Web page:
July 14, 2009
Science in the news: separating the good from the bad from the ugly
By: Amy M. Romano, RN,CNM | 0 Comments
Especially in this era of Facebook and Twitter, pregnant women and those of us who influence their choices frequently come across news stories reporting on obstetric research. As with anything in the news, it's what's behind the headlines that counts.
Sometimes, new research findings yield important information that every pregnant woman should know. But the vast majority of studies are not intended to provide data that would ever justify widespread changes in obstetric practice, so their findings should be interpreted accordingly. Many are pilot studies designed to help determine if a bigger study is necessary and feasible. Other studies are designed to help understand physiological and pathological processes, not to test new interventions or care processes. Those that do measure outcomes of care often, due to resource or logistical constraints, rely on easy-to-measure findings (e.g., Apgar scores) that are poorly correlated with the conditions they are meant to predict (e.g., long-term cognitive or developmental disabilities). And no study, no matter how carefully it is designed and carried out, measures and reports every relevant outcome. Questions are always left unanswered, and sometimes the findings raise new questions. Finally, some studies are just plain flawed, biased, or both.
Responsible health science reporting should help consumers understand whether and under what circumstances a new study is relevant to them. Media should report what a new study was designed to tell us (research question, population, and methods), what the study told us (results) and what the study was unable to tell us (limitations). Media should also report conflicts of interest.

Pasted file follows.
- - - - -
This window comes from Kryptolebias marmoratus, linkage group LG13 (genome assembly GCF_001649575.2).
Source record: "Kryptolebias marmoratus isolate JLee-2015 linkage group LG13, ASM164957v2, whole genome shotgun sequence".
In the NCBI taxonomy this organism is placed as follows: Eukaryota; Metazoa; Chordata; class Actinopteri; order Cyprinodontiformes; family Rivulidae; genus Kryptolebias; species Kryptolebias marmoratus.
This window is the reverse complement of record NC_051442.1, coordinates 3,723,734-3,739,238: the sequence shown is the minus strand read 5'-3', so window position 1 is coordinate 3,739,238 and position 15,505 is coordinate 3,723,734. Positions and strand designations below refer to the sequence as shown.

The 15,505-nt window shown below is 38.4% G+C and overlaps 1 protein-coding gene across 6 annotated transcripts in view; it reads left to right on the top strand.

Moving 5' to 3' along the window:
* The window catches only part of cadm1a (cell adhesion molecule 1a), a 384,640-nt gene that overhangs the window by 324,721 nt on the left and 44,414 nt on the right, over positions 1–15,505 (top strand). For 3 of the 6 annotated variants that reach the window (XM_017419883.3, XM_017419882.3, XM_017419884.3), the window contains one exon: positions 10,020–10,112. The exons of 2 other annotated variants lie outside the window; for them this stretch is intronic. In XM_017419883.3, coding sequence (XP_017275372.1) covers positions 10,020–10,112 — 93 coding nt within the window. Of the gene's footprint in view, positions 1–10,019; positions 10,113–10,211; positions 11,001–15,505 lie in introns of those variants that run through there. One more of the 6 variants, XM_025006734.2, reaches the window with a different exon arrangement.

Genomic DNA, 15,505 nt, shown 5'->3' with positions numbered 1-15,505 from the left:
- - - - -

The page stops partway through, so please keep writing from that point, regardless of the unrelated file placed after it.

Our Bodies, Our Blog has compiled a nice list of resources for evaluating news. Check out these criteria for evaluating health-related stories from Health News Review and see if you can come up with a grade for the reporting in a news story that has piqued your interest lately. Let us know what you come up with in the comments! Here are a couple of recent stories to get you started:
From the Chicago Tribune, a story about a study measuring the effect of antibiotics on the development of wound infections in women with severe obstetric lacerations. The story reported:
Of 49 patients who were treated with cephalosporin at the Stanford and Santa Clara hospitals, 8.2 percent who received an antibiotic showed symptoms of an infection or wound complications versus 24.1 percent of women who received a placebo.
A story in Medical News Today reporting:
Prenatal multivitamin supplements are associated with a significantly reduced risk of babies with a low birth weight compared with prenatal iron-folic acid supplementation, found a new study in the Canadian Medical Association Journal (CMAJ).
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